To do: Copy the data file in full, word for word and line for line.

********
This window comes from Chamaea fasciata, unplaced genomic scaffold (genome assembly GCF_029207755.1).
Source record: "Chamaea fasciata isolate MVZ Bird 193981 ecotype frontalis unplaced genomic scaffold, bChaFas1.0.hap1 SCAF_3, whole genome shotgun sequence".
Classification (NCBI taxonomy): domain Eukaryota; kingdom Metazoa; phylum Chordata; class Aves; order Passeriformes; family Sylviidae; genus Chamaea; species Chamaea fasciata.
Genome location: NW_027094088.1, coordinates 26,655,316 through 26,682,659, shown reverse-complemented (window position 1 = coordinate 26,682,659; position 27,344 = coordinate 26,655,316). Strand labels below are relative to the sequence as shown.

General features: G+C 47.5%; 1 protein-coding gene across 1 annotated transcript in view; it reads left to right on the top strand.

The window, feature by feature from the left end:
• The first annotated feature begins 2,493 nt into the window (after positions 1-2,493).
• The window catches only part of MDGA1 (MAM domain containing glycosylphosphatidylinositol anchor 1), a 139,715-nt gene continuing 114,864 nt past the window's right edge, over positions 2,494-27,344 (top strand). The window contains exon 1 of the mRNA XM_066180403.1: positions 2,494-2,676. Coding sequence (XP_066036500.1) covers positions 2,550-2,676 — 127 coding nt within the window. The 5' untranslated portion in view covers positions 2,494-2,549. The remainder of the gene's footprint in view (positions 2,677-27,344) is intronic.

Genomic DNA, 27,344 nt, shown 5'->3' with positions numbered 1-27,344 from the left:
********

This window comes from Chamaea fasciata, unplaced genomic scaffold (genome assembly GCF_029207755.1).
Source record: "Chamaea fasciata isolate MVZ Bird 193981 ecotype frontalis unplaced genomic scaffold, bChaFas1.0.hap1 SCAF_3, whole genome shotgun sequence".
Classification (NCBI taxonomy): domain Eukaryota; kingdom Metazoa; phylum Chordata; class Aves; order Passeriformes; family Sylviidae; genus Chamaea; species Chamaea fasciata.
Genome location: NW_027094088.1, coordinates 26,655,316 through 26,682,659, shown reverse-complemented (window position 1 = coordinate 26,682,659; position 27,344 = coordinate 26,655,316). Strand labels below are relative to the sequence as shown.

General features: G+C 47.5%; 1 protein-coding gene across 1 annotated transcript in view; it reads left to right on the top strand.

The window, feature by feature from the left end:
• The first annotated feature begins 2,493 nt into the window (after positions 1-2,493).
• The window catches only part of MDGA1 (MAM domain containing glycosylphosphatidylinositol anchor 1), a 139,715-nt gene continuing 114,864 nt past the window's right edge, over positions 2,494-27,344 (top strand). The window contains exon 1 of the mRNA XM_066180403.1: positions 2,494-2,676. Coding sequence (XP_066036500.1) covers positions 2,550-2,676 — 127 coding nt within the window. The 5' untranslated portion in view covers positions 2,494-2,549. The remainder of the gene's footprint in view (positions 2,677-27,344) is intronic.

Genomic DNA, 27,344 nt, shown 5'->3' with positions numbered 1-27,344 from the left: